Oh Yeah! We’re lovin’ this sailing stuff

Fitted out in climbing harness and backup safety Brian is ready to go aloft

Brian’s aerial view of Fiskebackskil

Monday morning was winch maintenance, including a fairly complete strip-down of one of our big Lewmar 66’s

A view of picturesque Grundsund

Shortly after lunch Amanda taught going aloft class.

Upon setting sail we practiced Lifesling Overboard Retrieval enroute to our first-ever visit to Grundsund where we enjoyed some great hiking before setting sail for Gullholmen, the oldest and (we think) most attractive small fishing/summer home village on Sweden’s west coast.

We covered electrical power systems and watermakers that afternoon and cruising medicine Tuesday morning before enjoying an exciting photo shoot with our very able crew sailing and tacking in and about Gullholmen’s net sheds and boat houses.

Our hearty and keen Leg 5 crew: Chris, Robin, George and Brian

Chris, 48 from Anchorage, Alaska
I learned to sail eight years ago while chartering in the BVI’s with friends. I have taken sailing courses in Hawaii and Desolation Sound and charter in the Caribbean every winter with friends. My goal in joining this expedition is to find if I enjoyed offshore sailing and to get heavy weather sailing experience. I plan to primarily crew and charter around the world. I currently own a 25’ fishing boat in Homer, Alaska which I primarily use to carry my kayak, camping gear and two dogs.

Robin, 59 from New Jersey
I started sailing dinghies in college and after years of chartering my husband and I bought a C & C 30 which we moor at Raritan Yacht Club and sail the Mid-Atlantic and Southern New England. We’re looking forward to moving up to a larger cruising boat soon. I am also an ASA sailing instructor teaching out of Rock Hall, Maryland. (Robin has years of involvement in tall-ship sail-training for girls aboard a large schooner)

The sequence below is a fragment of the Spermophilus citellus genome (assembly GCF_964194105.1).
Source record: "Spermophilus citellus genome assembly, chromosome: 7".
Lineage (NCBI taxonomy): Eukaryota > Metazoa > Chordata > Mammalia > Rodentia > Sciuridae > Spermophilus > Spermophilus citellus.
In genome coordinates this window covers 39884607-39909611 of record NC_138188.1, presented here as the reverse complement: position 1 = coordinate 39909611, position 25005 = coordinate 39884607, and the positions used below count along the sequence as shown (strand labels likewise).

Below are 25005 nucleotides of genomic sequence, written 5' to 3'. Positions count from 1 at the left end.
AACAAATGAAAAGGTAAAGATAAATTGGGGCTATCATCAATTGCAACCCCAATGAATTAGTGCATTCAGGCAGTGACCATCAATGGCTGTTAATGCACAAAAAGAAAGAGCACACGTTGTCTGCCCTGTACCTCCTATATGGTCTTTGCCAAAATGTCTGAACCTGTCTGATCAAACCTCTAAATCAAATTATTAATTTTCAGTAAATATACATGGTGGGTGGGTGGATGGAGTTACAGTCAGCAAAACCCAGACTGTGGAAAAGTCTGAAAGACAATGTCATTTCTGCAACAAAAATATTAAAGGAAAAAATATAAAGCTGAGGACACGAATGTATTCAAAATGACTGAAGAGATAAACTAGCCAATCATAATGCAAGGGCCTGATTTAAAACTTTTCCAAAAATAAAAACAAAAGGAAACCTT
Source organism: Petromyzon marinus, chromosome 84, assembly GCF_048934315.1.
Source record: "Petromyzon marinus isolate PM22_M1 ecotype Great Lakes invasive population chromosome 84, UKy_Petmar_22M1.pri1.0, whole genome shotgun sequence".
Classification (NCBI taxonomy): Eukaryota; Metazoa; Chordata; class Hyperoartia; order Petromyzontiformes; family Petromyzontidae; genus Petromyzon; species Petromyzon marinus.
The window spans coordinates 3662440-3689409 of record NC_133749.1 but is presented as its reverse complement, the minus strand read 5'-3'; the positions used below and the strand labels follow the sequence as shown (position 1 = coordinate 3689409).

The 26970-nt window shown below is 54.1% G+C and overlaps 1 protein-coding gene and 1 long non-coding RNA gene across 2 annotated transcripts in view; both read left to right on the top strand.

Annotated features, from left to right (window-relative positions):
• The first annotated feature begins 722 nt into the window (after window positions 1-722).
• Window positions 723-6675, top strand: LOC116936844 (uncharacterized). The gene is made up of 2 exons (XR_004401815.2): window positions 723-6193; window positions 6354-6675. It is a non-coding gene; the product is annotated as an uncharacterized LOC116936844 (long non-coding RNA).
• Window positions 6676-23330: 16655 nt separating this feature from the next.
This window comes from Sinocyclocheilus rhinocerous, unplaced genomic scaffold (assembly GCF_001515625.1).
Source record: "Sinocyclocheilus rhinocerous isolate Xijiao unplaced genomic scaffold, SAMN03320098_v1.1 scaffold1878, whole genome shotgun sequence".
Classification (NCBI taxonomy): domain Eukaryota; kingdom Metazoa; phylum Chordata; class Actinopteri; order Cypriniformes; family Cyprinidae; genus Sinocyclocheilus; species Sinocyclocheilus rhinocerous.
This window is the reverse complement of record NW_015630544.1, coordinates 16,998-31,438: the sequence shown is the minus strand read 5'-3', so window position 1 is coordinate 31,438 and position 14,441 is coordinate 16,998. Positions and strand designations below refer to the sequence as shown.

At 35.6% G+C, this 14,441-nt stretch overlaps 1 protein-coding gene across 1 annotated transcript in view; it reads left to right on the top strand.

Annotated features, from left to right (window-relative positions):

George, 68 from Nova Scotia
I’ve been sailing in Northumberland Strait and Gulf of St. Lawrence from Picton, Nova Scotia for over 30 years. My boat is an Alberg 30 and I am a corporate/commercial lawyer. This expedition has furthered my knowledge of offshore sailing and seamanship which is exactly why I signed up.

Brian, 55 from Vancouver, Canada
I recently retired from an investment management firm. My wife Ellen and I have recently purchased an Antares 44 catamaran and plan to cruise the world for the next few years. Previously we’ve enjoyed chartering on the British Columbia coast and in the BVI’s.

Sailing alongside Gullholmen

Everyone’s busy as we short tack during the photo shoot

Ellos, home of Hallberg-Rassy and where Mahina Tiare was built’ was our final harbor of the season and just after lunch Magne Lanberg took us on a tour of the bustling boatyard. We were delighted to learn that nearly all of the delivery slots for 2017 and some for 2018 have been filled and that the yard is hiring more workers continually.

Magne explains the screwless vacuum bagging deck process

Hallberg Rassy’s busy production hall

Crew lending a helping hand, folding sails

With a large dock alongside, our kind Leg 5 crew lent a hand dropping, inspecting and folding our genoa and main, both of which are in amazing condition for 30,000 miles and three years of passagemaking. We did find a couple of tiny slits in one of the genoa’s spreader patches and about a meter of stitching on the leach that Amanda easily restitched with our Sailrite sewing machine.

We shared a dinner out together in Ellos before our crew started packing and cleaning in earnest last night. We were sad to see them off at the bus station this morning. Hard to believe our 27th season is now history.



It is THANK YOU time!

Thanks to: